I remember a trip when Reese was a baby. We were going out of state to visit family. Before the trip, Reese was eating her solid food like crazy. Mashed up carrots, peas, squash, sweet potatoes…it was all good, very good as far as Reese was concerned. It all was going down her hatch with smiles and giggles.
But sometime during the trip Reese decided to change course. She wouldn’t eat her solids. Instead she’d yell like crazy when we put them in front of her and try to spoon them into her. Reese had one good dinner the whole week. She kept up the dinner rage when we returned home.
Not long after we got back, we had the church elders over to the house for a meeting. One of the snacks we put out consisted of these little orange and red peppers you could use, in lieu of chips, to dip in ranch dressing and eat.
We had a lot of peppers left over from the meeting, and Reese decided they looked worthy of a try. After a few tastes Reese concluded that she was unwilling to accept her pureed solid foods from a spoon any longer.
But she would be gladly suck them off a pepper. I don’t remember if the idea to use the pepper instead of the spoon originated with Reese or with us. Probably with Reese, but that’s what happened.
It worked, but ultimately it complicated things unnecessarily.
A friend said shortly after the experiment began, “If dinner isn’t dinner without a pepper, that’s not a big deal until you’re caught without a pepper.” The friend was right. Reese got into the mindset: No Pepper = No Solid Food. We started breaking Reese of the pepper fetish a week or two later, but it was tough going for a while.
The pepper was cute and fun and a great trick that made people laugh when they saw it, but a spoon would have also done the job. The pepper wasn’t ultimately important. What was essential was that Reese getting the good, solid food into her. For a while that reality was obvious to everyone except her.
I think we can “pepper up” our lives of Christian faith pretty easily. We can take all sorts of things that are interesting, helpful, even fun, and pretend they are essential.
For one example, Christians do this all the time with music. Someone says, “It’s just not a worship service unless the music is (fill in your favorite instrument or musical era here).” That can easily become a pepper.
It’d be interesting to get Christians in a room and see how many “peppers” we could list – peppers about clothing, peppers about carpeting, peppers about how decisions are made, peppers about the right language to express what Jesus has done for us, peppers about what language Christians should never ever use, peppers about the proper roles for particular people.
There can be so many peppers. And, we can get so caught up with the peppers we won’t take the solid food we need without them. We can all go a little Reese like that, I suppose. I'm sure I can.
I remember a story from the Gospel of Luke chapter 4. The scene is Jesus’ first sermon in Nazareth, his hometown.
Luke said that on the Sabbath Jesus went to synagogue, to public worship. It was his habit. In that service, Jesus took a scroll of Scripture, in this case the prophet Isaiah, and he read from it.
He read from it bright words of God’s deliverance of the world – especially the poor, the captive, the blind, and the oppressed. After Jesus had read the passage, he indicated that the words of Isaiah, the promises of God, were being fulfilled that very day through his own ministry.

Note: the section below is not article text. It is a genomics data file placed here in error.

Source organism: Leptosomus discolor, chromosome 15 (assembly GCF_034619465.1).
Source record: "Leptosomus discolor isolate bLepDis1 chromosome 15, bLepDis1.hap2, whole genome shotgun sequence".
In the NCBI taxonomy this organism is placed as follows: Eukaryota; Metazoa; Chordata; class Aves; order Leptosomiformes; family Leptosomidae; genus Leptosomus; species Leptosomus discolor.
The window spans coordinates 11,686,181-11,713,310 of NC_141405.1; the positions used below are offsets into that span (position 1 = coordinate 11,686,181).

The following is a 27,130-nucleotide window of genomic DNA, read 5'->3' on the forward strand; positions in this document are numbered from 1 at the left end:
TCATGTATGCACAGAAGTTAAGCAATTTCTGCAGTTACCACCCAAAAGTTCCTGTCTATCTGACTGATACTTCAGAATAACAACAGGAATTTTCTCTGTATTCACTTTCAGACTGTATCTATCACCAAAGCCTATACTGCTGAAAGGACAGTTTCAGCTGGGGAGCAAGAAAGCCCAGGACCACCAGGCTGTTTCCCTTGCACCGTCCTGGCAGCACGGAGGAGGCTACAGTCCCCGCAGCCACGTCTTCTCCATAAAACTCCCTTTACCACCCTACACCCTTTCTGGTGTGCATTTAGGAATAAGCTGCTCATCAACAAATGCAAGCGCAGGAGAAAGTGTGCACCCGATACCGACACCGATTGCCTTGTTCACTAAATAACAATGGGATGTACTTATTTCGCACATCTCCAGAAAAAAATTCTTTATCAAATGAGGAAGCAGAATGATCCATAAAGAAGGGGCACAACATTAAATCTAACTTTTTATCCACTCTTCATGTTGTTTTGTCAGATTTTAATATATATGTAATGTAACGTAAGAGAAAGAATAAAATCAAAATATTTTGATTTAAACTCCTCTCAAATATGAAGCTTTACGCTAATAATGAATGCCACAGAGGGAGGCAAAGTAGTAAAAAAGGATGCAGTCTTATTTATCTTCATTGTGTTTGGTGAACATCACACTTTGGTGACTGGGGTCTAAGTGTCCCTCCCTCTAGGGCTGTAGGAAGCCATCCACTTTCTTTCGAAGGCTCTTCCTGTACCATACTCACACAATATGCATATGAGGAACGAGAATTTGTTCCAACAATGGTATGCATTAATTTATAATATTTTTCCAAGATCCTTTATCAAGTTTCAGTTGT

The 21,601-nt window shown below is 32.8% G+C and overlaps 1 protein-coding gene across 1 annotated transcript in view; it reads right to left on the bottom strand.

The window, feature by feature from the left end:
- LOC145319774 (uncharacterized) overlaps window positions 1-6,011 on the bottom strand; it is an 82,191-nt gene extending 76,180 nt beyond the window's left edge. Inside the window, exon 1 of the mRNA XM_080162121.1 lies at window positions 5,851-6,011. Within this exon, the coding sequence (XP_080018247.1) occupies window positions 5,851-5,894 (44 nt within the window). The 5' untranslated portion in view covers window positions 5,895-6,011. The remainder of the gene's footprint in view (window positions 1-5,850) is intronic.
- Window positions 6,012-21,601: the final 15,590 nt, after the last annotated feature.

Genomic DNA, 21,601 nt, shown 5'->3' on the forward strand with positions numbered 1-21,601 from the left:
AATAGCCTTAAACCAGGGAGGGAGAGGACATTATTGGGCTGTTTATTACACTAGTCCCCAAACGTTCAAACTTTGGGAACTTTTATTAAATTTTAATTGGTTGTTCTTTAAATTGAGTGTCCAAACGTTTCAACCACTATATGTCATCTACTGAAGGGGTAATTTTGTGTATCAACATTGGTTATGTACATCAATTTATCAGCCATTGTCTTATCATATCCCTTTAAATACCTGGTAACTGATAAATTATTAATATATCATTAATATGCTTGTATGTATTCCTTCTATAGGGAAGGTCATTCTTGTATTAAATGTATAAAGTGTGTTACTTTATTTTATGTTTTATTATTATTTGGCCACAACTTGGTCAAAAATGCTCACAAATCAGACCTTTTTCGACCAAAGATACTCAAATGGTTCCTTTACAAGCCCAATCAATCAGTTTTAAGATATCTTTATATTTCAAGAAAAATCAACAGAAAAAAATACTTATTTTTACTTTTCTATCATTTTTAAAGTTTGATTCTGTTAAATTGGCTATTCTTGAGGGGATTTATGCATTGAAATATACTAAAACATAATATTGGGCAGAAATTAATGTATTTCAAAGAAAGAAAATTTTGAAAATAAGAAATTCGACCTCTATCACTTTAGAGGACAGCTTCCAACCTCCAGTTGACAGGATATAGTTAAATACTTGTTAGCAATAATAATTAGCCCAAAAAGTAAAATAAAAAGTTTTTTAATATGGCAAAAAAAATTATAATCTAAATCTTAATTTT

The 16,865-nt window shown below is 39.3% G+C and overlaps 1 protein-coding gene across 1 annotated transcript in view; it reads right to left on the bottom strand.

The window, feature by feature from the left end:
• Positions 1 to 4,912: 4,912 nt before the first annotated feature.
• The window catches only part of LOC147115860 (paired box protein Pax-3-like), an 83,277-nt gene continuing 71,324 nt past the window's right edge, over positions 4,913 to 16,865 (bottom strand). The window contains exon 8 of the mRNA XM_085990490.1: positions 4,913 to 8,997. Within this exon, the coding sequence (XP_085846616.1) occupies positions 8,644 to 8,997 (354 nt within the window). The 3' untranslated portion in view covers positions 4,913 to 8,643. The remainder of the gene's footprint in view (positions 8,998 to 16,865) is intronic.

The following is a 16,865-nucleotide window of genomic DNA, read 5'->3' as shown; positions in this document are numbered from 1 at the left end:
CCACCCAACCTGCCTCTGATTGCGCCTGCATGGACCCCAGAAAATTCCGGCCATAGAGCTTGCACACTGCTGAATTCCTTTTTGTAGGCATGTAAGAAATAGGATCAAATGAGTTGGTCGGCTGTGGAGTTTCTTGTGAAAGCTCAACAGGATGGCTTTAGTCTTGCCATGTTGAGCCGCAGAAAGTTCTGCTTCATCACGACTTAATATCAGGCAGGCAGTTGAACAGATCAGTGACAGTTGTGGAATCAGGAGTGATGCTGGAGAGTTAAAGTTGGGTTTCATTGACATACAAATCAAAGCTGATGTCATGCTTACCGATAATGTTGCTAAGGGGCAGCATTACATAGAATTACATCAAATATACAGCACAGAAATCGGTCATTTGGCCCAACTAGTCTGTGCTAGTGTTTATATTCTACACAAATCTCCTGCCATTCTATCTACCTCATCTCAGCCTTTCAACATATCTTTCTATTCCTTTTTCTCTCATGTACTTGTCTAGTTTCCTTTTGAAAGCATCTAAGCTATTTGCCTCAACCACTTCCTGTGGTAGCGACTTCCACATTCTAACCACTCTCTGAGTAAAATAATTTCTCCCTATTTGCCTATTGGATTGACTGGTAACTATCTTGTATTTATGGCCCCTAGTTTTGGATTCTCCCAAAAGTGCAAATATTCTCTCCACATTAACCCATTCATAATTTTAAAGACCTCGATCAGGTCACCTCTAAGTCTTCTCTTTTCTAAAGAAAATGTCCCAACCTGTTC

What we see here as important for Jesus – public worship, an open ear and life to God’s word, and a claiming of the service God has called us to give the world in God’s name – are also the essential dimensions of life for people who consider ourselves his disciples. These are critical parts of Christian life “un-peppered,” if you will.
If we are interested in seeing our lives deepen in God’s love this is what we do. This is what followers of Christ have done consistently down through the centuries.
In Christ, we covenant to be with one another in public worship on the day set aside. This becomes at least as important as being present at work or at school.
(Imagine being in your community’s service of worship every Sunday for a year unless you were out of town or dead. Imagine everyone in that faith community doing the same. How might that change things for you and your community?)
In Christ, we reflect on Scripture with others. We don’t do this simply to learn facts. We do it to better notice and know God’s presence in our life and our world.
(Imagine that each time you read and discuss Scripture you are in a conversation not only with yourself, or perhaps other people, but also with God. Conversation is how we get to know people better. It can work like that with the Lord as well. And this knowledge leads us into prayer, which is yet another part of the conversation.)
In Christ, we give away the specific gifts God has given us to share to make this world more like heaven.
(Imagining asking friends what issues in the world keep them up at night because they yearn to see God make them better. Imagining asking each other what we have been blessed with that others need us to share with them so they can know that God is real. Imagine asking each other where we see Christ at work around us and how we can join in.)
There are all sorts of different specifics as to how each of us live out these dimensions of Christian life. God loves variety. But these dimensions are essential. They aren’t peppers. They are the good, solid food necessary for life.
Let’s help one another focus on them. Let’s keep each other from peppering things up and missing too much of what matters most.